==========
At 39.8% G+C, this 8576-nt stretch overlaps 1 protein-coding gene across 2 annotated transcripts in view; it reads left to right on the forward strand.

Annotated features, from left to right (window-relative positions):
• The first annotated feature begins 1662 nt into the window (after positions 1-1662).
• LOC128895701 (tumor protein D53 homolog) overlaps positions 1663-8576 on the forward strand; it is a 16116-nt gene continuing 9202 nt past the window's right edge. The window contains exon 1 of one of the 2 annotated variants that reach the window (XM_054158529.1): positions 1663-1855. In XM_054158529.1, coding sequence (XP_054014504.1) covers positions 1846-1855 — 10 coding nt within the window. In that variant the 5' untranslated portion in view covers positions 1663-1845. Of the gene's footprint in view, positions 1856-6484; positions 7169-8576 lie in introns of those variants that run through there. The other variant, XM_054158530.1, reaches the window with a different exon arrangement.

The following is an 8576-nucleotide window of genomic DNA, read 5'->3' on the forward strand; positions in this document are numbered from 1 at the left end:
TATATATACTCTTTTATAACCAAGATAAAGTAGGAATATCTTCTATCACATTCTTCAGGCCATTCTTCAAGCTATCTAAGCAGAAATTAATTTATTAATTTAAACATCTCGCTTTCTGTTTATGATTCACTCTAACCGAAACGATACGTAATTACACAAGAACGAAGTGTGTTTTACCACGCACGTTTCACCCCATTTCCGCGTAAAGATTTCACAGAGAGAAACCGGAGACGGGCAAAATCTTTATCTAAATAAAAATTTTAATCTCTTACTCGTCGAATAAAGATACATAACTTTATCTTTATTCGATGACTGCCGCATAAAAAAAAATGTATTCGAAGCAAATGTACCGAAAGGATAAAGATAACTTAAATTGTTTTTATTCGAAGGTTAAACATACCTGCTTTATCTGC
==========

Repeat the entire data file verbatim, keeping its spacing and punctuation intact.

At 39.8% G+C, this 8576-nt stretch overlaps 1 protein-coding gene across 2 annotated transcripts in view; it reads left to right on the forward strand.

Annotated features, from left to right (window-relative positions):
• The first annotated feature begins 1662 nt into the window (after positions 1-1662).
• LOC128895701 (tumor protein D53 homolog) overlaps positions 1663-8576 on the forward strand; it is a 16116-nt gene continuing 9202 nt past the window's right edge. The window contains exon 1 of one of the 2 annotated variants that reach the window (XM_054158529.1): positions 1663-1855. In XM_054158529.1, coding sequence (XP_054014504.1) covers positions 1846-1855 — 10 coding nt within the window. In that variant the 5' untranslated portion in view covers positions 1663-1845. Of the gene's footprint in view, positions 1856-6484; positions 7169-8576 lie in introns of those variants that run through there. The other variant, XM_054158530.1, reaches the window with a different exon arrangement.

The following is an 8576-nucleotide window of genomic DNA, read 5'->3' on the forward strand; positions in this document are numbered from 1 at the left end:
TATATATACTCTTTTATAACCAAGATAAAGTAGGAATATCTTCTATCACATTCTTCAGGCCATTCTTCAAGCTATCTAAGCAGAAATTAATTTATTAATTTAAACATCTCGCTTTCTGTTTATGATTCACTCTAACCGAAACGATACGTAATTACACAAGAACGAAGTGTGTTTTACCACGCACGTTTCACCCCATTTCCGCGTAAAGATTTCACAGAGAGAAACCGGAGACGGGCAAAATCTTTATCTAAATAAAAATTTTAATCTCTTACTCGTCGAATAAAGATACATAACTTTATCTTTATTCGATGACTGCCGCATAAAAAAAAATGTATTCGAAGCAAATGTACCGAAAGGATAAAGATAACTTAAATTGTTTTTATTCGAAGGTTAAACATACCTGCTTTATCTGC